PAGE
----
Sample Stories
Book Signing
Reader's Response
Hull Village Reunion

Sample Stories
The Jim and Dan Stories
A Journey of Grief and Faith
by Colleen Redman


Below are a few sample stories from "The Jim and Dan Stories."

A Black Cow in a Dark Night
    Driving down Route 8 in the town of Floyd, going 50 miles an hour, I hit a cow. I was in my '87 Honda with the license plate that says "Let it be." That's the name of the song we sang to Danny the morning of his death. For though we may be parted… there is still a chance that we will see….There will be an answer….Let it be. It was night and the cow was black. I never saw it coming, the way Jimmy never saw the machine part that pinned him against the wall until it was too late. The impact of the cow's body shattered the windshield and dented the hood, but the car still ran. Sort of like breaking a leg and not like losing the function of a liver, like Dan did. I remember Dan's liver doctor talking to me about using kidney dialysis to help Dan's failing kidneys kick back. "It's like putting new brakes in a car when you really need a new transmission. Don't get your hopes up," he said.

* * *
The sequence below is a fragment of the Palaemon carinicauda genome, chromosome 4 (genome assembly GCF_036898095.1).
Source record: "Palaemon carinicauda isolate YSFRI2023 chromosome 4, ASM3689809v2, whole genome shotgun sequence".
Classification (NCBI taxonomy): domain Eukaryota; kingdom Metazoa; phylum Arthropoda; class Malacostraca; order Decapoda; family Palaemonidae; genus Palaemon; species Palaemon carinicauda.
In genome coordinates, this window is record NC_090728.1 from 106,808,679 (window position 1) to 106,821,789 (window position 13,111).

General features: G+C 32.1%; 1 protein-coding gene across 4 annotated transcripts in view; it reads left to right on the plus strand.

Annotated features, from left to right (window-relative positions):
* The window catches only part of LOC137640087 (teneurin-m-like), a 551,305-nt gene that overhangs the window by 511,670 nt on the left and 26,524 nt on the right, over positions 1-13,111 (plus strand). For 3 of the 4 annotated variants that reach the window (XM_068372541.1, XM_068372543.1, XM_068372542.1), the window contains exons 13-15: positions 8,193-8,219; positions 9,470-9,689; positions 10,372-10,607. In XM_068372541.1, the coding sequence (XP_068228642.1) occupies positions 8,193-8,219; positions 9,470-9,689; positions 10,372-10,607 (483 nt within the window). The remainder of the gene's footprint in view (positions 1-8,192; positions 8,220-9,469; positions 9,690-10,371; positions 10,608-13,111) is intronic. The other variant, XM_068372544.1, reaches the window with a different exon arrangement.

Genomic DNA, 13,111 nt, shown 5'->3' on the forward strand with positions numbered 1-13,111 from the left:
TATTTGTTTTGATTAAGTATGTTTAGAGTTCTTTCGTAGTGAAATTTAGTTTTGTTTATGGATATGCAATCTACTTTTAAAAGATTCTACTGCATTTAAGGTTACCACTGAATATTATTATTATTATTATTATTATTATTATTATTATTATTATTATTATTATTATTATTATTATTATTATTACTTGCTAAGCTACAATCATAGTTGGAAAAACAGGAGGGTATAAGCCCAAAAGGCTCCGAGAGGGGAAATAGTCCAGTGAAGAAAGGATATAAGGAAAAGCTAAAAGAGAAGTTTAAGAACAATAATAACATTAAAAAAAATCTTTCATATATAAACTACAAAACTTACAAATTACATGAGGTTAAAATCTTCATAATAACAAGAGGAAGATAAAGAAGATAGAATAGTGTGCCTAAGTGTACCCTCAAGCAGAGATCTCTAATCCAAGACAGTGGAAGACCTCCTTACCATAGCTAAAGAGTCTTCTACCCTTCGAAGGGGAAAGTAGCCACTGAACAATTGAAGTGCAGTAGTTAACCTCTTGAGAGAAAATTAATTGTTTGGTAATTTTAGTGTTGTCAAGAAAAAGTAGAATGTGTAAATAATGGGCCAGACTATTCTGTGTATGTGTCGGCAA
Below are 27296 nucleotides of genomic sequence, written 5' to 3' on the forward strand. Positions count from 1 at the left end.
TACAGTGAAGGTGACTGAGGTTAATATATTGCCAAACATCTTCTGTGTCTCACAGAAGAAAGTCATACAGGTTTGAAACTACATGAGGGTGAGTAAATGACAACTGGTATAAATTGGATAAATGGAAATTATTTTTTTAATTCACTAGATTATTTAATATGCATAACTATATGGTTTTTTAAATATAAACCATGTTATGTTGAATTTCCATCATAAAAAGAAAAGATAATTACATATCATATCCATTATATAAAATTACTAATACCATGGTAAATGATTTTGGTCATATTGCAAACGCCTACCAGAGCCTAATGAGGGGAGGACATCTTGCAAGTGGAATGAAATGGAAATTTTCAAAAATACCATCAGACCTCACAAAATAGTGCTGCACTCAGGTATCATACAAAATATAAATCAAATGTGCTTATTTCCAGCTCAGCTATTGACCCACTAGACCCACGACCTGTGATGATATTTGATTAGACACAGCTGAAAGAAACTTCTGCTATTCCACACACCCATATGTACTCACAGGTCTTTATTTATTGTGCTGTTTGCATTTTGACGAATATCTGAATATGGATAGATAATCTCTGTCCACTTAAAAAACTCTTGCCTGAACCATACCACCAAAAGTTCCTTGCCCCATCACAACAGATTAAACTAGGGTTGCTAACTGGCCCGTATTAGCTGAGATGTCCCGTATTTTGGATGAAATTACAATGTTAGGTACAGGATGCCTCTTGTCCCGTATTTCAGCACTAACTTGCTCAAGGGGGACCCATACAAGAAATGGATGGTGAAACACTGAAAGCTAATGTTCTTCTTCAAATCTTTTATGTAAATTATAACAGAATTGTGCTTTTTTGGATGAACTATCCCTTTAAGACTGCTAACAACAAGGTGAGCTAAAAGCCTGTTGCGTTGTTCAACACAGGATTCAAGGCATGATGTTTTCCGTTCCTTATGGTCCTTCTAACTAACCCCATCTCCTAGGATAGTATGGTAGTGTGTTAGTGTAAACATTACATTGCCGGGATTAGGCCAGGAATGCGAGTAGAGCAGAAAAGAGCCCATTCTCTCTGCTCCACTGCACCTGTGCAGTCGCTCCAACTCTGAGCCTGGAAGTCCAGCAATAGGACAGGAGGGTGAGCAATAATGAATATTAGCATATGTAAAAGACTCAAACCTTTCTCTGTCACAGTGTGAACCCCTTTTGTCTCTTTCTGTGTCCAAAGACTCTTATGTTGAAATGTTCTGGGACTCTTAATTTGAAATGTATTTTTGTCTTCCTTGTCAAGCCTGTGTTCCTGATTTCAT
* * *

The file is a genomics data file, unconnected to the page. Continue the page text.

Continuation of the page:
I wanted to pass right over the cow problem and continue on to my destination, but I had to wait for the State Police, get some phone numbers, and a new ride. The destination that I finally did reach was a celebration at The Pine Tavern for a group of friends who were all born in 1951 and who were turning, or had just turned, fifty. People there came up to me to offer insurance advice or to say, "I'm sorry about your accident, hitting the cow." I guess not many knew I had just lost two brothers and that the cow was the least of my problems. This was my first big night out since my brother's back-to-back deaths. I sat with a friend who I knew had recently lost her mother and who was able to be present for her mother's last breath, as I was for Dan's, feeling not so out of place with her. I was able to tell her that Danny was just about to turn 50 and would have if he had lived just one month more.